UK interest rates rose by 0.5 per cent to 2.25 per cent on 22 September as part of a bid by the Bank of England (BoE) to temper soaring inflation, placing it at its highest level since the global financial crisis of 2008.
The decision by the institution’s Monetary Policy Committee (MPC) was widely expected but had had to be delayed out of respect for the late Queen Elizabeth II and the ensuing period of national mourning.
Now, after the chancellor’s new tax cuts sent sterling tumbling, the BoE has put out a statement saying that it “will not hesitate” to raise interest rates even further.
Many analysts thought the Bank’s Monetary Policy Committee might hold an emergency session to steady the markets but instead governor Andrew Bailey indicated that they would meet in November as planned.
He said the committee would make a full assessment of the impact of inflation and the fall in sterling at the scheduled November meeting and then “act accordingly”.
“The MPC will not hesitate to change interest rates by as much as needed to return inflation to the 2 per cent target sustainably in the medium term, in line with its remit,” he said.
Earlier in September, the Office for National Statistics revealed that the rate of CPI inflation had fallen to 9.9 per cent in August, down from 10.1 per cent in July.
Although experts had predicted that the figure would remain unchanged in August, downward pressure was put on the inflation rate by the falling price of fuel.
Here is a quick and easy guide to how the interest rate change will affect you.
What are interest rates?
An interest rate is a measure that tells you how high the cost of borrowing money is, or how high the rewards of saving are.
If you are borrowing money, typically from a bank, the interest rate on that money is the amount you will be charged for borrowing it.
It is a charge on top of the total amount of the loan and will be shown as a percentage of the overall.
Higher percentages mean paying more money to the lender for borrowing the money.
If you are saving money in a bank account, the interest rate on that money is the amount you will accrue on top of your savings. Banks will pay you a percentage of your total savings, typically at the end of the year.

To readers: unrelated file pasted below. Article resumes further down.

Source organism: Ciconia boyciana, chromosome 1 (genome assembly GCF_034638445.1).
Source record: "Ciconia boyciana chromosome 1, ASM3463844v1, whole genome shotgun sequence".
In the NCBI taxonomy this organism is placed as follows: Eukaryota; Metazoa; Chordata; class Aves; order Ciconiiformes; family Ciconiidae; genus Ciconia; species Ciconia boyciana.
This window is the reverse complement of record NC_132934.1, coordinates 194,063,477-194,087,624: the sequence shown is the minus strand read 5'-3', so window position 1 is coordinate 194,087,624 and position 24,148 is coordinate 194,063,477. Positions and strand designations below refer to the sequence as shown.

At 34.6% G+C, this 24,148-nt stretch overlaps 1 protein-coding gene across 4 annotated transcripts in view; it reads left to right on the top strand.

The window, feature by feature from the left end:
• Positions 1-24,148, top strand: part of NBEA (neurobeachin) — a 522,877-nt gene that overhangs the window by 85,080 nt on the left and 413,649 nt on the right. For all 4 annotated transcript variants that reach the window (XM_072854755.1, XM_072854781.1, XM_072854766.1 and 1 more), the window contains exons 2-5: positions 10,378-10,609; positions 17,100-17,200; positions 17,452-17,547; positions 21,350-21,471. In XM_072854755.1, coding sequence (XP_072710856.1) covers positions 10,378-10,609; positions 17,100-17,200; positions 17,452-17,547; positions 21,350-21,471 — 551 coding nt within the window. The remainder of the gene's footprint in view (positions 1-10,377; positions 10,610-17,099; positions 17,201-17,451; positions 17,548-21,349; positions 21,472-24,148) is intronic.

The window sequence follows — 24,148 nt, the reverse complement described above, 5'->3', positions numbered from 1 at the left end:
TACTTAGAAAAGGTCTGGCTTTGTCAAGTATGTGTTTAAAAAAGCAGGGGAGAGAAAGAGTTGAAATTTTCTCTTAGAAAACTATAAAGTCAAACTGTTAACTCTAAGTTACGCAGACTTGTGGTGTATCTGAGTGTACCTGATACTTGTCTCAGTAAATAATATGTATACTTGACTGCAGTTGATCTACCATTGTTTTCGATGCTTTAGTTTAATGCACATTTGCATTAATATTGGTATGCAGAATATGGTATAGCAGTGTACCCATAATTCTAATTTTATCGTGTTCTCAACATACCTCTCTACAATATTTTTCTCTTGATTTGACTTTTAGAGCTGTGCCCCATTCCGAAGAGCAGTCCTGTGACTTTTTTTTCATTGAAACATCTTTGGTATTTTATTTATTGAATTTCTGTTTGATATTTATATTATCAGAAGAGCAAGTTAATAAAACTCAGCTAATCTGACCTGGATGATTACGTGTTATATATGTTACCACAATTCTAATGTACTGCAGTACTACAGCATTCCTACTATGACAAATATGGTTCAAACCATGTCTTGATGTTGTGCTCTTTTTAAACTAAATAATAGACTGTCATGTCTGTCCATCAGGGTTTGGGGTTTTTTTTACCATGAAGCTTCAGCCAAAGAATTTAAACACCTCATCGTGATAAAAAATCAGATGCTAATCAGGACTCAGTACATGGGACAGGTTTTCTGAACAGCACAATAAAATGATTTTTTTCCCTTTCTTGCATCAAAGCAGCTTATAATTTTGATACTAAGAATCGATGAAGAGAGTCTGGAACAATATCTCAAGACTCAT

How do interest rates affect inflation?
Low interest rates are used to discourage people from piling up their money in savings. High interest rates encourage saving because people get a better return for the money you are putting away.
This in turn has an affect on the price of goods.
When interest rates are low, people might spend more and this might cause retailers to put up the price of goods.
When rates are high, demand might fall as people put more money into their saving pots. This, in theory, should drive down the prices of good and services.
However, rising prices are not a direct result of interest rate changes. Other things, including the supply of money and underlying costs, affect prices and cause inflation.
Interest rates can only help manage inflation.
How do interest rates affect mortgage rates?
Changes in the BoE’s base rate, which is the interest rate at which high street banks borrow from Threadneedle Street, has a knock-on effect on the interest rates that the former then set their mortgage borrowers.
How does this affect me?
The changes in interest rates will affect anyone with savings and anyone who is borrowing money from the banks, for example in a mortgage.
It will also have a wider effect on the economy. By raising the base interest rate, the BoE is hoping to temper soaring inflation and help with the cost of living crisis.